Michael (Hebrew: מִיכָאֵ(pronounced [ˌmixäˈʔel]), Micha'el or Mîkhā'ēl; Greek: Μιχαήλ, Mikhaḗl;Latin: Michael (in the Vulgate Michahel); Arabic: ميخائيل, Mīkhā'īl) is an archangel in Jewish, Christian, and Islamic teachings. Roman Catholics, the Eastern Orthodox, Anglicans, andLutherans refer to him as "Saint Michael the Archangel" and also as "Saint Michael". Orthodox Christians refer to him as the "Taxiarch Archangel Michael" or simply "Archangel Michael".
In Hebrew, Michael means "who is like God?". Michael is mentioned three times in the Book of Daniel, once as a "great prince who stands up for the children of your people". The idea that Michael was the advocate of the Jews became so prevalent that in spite of the rabbinical prohibition against appealing to angels as intermediaries between God and his people, Michael came to occupy a certain place in the Jewish liturgy.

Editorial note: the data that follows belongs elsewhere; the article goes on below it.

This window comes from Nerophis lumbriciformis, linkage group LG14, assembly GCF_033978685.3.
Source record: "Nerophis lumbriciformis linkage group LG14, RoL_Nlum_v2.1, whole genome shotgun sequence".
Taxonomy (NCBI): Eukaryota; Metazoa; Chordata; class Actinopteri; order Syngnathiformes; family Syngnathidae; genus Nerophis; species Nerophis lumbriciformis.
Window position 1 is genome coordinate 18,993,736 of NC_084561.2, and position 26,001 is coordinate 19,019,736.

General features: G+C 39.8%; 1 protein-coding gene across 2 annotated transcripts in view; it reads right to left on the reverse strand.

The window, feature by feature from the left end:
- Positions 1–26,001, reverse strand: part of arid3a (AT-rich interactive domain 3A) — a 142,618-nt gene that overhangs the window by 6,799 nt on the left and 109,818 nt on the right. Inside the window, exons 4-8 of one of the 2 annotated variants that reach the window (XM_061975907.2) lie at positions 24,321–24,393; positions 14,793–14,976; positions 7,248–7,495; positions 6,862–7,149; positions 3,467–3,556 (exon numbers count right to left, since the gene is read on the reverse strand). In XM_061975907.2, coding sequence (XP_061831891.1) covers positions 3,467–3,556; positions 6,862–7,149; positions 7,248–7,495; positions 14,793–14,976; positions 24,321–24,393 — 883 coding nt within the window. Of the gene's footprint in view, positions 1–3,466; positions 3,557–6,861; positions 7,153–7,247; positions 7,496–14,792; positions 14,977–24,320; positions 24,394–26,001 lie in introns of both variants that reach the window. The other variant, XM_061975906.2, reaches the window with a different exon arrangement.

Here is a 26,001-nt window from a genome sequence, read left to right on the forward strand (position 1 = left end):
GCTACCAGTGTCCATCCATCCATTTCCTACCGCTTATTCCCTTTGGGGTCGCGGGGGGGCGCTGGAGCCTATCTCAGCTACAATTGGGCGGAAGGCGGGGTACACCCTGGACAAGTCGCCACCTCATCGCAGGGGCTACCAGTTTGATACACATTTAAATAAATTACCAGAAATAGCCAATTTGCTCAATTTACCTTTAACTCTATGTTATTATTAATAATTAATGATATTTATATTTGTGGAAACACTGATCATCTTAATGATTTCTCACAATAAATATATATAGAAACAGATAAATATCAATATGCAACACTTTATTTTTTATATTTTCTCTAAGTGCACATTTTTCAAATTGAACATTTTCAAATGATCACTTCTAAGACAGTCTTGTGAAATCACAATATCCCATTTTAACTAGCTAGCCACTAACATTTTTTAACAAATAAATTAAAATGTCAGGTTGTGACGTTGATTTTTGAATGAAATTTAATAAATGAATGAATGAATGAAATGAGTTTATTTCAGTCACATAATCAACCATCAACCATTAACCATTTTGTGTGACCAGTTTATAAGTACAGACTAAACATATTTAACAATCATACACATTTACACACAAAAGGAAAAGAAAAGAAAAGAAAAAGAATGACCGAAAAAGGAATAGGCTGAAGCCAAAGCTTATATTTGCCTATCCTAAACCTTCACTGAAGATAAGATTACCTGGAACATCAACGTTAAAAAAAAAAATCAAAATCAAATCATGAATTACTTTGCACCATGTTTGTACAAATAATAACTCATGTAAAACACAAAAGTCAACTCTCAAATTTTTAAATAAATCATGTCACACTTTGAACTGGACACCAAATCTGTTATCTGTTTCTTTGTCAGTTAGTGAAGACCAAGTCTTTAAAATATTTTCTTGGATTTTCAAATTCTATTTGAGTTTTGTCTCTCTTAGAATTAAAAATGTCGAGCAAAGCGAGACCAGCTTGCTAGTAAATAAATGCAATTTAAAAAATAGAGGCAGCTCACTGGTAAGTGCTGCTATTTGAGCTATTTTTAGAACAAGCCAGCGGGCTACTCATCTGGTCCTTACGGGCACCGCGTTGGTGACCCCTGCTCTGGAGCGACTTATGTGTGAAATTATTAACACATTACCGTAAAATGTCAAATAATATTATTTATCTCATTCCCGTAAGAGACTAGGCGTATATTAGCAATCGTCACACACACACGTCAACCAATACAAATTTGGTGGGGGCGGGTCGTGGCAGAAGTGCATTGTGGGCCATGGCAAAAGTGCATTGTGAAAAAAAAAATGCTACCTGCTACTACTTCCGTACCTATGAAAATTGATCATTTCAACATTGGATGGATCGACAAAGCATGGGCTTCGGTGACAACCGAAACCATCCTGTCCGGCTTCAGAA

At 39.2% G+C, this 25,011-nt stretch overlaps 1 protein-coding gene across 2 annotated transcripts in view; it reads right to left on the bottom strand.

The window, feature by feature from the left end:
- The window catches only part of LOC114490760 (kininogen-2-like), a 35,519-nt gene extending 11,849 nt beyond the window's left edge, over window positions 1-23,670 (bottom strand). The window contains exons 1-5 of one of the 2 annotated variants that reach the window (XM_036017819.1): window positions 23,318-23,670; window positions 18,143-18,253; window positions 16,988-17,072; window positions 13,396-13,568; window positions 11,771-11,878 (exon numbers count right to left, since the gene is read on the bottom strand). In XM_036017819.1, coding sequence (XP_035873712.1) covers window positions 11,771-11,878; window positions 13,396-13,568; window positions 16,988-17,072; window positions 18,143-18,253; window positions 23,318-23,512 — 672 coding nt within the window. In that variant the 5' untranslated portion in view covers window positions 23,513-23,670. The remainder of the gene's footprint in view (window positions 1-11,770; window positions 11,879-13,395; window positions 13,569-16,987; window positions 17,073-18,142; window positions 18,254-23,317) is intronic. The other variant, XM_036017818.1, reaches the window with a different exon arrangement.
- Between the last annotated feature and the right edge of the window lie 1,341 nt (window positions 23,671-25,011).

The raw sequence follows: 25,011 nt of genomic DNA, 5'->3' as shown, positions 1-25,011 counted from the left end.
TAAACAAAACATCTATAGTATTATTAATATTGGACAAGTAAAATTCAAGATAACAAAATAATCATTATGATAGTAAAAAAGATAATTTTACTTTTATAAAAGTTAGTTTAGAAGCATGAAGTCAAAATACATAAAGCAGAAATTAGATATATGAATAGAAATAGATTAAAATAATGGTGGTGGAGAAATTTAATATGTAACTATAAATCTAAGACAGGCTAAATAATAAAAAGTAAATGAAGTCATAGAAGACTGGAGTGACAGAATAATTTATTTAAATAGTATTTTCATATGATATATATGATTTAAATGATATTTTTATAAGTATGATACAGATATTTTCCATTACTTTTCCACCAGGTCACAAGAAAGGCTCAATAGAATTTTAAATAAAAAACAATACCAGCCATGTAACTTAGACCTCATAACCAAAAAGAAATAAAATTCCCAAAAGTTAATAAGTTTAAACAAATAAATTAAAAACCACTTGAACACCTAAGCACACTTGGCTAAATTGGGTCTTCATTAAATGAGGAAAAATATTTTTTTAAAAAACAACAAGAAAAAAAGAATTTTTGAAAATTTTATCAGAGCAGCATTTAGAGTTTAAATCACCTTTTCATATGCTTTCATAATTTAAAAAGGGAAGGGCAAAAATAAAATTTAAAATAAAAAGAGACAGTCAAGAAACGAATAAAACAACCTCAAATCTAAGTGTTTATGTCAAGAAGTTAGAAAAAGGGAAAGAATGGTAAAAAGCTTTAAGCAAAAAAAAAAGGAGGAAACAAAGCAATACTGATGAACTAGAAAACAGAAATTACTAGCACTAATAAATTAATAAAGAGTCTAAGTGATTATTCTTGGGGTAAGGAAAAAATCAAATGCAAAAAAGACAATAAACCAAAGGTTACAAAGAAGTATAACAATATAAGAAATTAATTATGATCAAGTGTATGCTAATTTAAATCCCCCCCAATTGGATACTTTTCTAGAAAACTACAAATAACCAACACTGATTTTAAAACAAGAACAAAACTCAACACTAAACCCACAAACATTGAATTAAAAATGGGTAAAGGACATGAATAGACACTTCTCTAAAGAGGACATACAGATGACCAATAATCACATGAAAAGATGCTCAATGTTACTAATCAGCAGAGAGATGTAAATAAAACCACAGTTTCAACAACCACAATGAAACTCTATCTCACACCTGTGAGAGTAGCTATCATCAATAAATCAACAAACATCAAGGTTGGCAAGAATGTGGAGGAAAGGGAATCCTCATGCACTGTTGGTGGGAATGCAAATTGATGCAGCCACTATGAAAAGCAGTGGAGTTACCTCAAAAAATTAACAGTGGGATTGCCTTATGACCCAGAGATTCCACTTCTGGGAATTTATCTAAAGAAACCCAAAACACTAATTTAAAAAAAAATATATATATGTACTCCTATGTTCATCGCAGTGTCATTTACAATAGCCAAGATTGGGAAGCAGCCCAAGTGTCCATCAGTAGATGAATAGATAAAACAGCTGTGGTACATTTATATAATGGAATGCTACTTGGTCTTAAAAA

In the New Testament Michael leads God's armies against Satan's forces in the Book of Revelation, where during the war in heaven he defeats Satan.